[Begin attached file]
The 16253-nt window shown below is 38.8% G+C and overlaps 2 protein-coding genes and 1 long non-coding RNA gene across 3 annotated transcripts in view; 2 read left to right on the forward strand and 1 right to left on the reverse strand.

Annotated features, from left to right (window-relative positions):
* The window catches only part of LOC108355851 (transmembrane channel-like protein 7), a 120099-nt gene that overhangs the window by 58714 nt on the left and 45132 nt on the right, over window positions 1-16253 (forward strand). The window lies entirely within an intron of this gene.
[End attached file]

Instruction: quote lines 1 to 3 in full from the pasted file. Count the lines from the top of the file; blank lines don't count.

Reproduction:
The 16253-nt window shown below is 38.8% G+C and overlaps 2 protein-coding genes and 1 long non-coding RNA gene across 3 annotated transcripts in view; 2 read left to right on the forward strand and 1 right to left on the reverse strand.

Annotated features, from left to right (window-relative positions):
* The window catches only part of LOC108355851 (transmembrane channel-like protein 7), a 120099-nt gene that overhangs the window by 58714 nt on the left and 45132 nt on the right, over window positions 1-16253 (forward strand). The window lies entirely within an intron of this gene.